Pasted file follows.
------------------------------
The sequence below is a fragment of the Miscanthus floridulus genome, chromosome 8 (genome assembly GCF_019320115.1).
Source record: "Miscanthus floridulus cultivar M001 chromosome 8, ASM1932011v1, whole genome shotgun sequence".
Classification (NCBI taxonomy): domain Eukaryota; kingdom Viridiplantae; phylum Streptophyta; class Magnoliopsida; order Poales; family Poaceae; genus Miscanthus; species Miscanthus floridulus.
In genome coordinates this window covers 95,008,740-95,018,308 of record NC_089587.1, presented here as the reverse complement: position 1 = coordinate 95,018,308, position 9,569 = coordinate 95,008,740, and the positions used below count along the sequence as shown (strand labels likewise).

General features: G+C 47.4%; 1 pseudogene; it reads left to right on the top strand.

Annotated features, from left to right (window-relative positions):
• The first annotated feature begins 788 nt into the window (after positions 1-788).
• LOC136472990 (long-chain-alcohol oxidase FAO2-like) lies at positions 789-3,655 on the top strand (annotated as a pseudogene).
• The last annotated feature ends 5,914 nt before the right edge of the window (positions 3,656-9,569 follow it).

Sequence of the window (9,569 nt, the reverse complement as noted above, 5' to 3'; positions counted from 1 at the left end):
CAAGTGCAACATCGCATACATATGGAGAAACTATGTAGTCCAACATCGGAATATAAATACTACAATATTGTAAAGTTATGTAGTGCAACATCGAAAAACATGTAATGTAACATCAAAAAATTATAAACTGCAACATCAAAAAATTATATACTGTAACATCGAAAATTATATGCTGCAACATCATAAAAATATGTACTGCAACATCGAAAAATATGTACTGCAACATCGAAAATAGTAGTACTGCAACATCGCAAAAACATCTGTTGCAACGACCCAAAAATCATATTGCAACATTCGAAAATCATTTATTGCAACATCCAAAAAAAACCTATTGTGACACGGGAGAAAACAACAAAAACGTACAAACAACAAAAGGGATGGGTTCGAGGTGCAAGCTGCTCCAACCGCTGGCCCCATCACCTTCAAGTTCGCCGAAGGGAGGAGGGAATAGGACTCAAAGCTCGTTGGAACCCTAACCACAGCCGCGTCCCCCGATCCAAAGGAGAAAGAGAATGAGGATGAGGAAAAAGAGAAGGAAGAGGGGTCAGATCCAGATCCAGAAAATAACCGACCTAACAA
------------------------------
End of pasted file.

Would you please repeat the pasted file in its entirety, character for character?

The sequence below is a fragment of the Miscanthus floridulus genome, chromosome 8 (genome assembly GCF_019320115.1).
Source record: "Miscanthus floridulus cultivar M001 chromosome 8, ASM1932011v1, whole genome shotgun sequence".
Classification (NCBI taxonomy): domain Eukaryota; kingdom Viridiplantae; phylum Streptophyta; class Magnoliopsida; order Poales; family Poaceae; genus Miscanthus; species Miscanthus floridulus.
In genome coordinates this window covers 95,008,740-95,018,308 of record NC_089587.1, presented here as the reverse complement: position 1 = coordinate 95,018,308, position 9,569 = coordinate 95,008,740, and the positions used below count along the sequence as shown (strand labels likewise).

General features: G+C 47.4%; 1 pseudogene; it reads left to right on the top strand.

Annotated features, from left to right (window-relative positions):
• The first annotated feature begins 788 nt into the window (after positions 1-788).
• LOC136472990 (long-chain-alcohol oxidase FAO2-like) lies at positions 789-3,655 on the top strand (annotated as a pseudogene).
• The last annotated feature ends 5,914 nt before the right edge of the window (positions 3,656-9,569 follow it).

Sequence of the window (9,569 nt, the reverse complement as noted above, 5' to 3'; positions counted from 1 at the left end):
CAAGTGCAACATCGCATACATATGGAGAAACTATGTAGTCCAACATCGGAATATAAATACTACAATATTGTAAAGTTATGTAGTGCAACATCGAAAAACATGTAATGTAACATCAAAAAATTATAAACTGCAACATCAAAAAATTATATACTGTAACATCGAAAATTATATGCTGCAACATCATAAAAATATGTACTGCAACATCGAAAAATATGTACTGCAACATCGAAAATAGTAGTACTGCAACATCGCAAAAACATCTGTTGCAACGACCCAAAAATCATATTGCAACATTCGAAAATCATTTATTGCAACATCCAAAAAAAACCTATTGTGACACGGGAGAAAACAACAAAAACGTACAAACAACAAAAGGGATGGGTTCGAGGTGCAAGCTGCTCCAACCGCTGGCCCCATCACCTTCAAGTTCGCCGAAGGGAGGAGGGAATAGGACTCAAAGCTCGTTGGAACCCTAACCACAGCCGCGTCCCCCGATCCAAAGGAGAAAGAGAATGAGGATGAGGAAAAAGAGAAGGAAGAGGGGTCAGATCCAGATCCAGAAAATAACCGACCTAACAA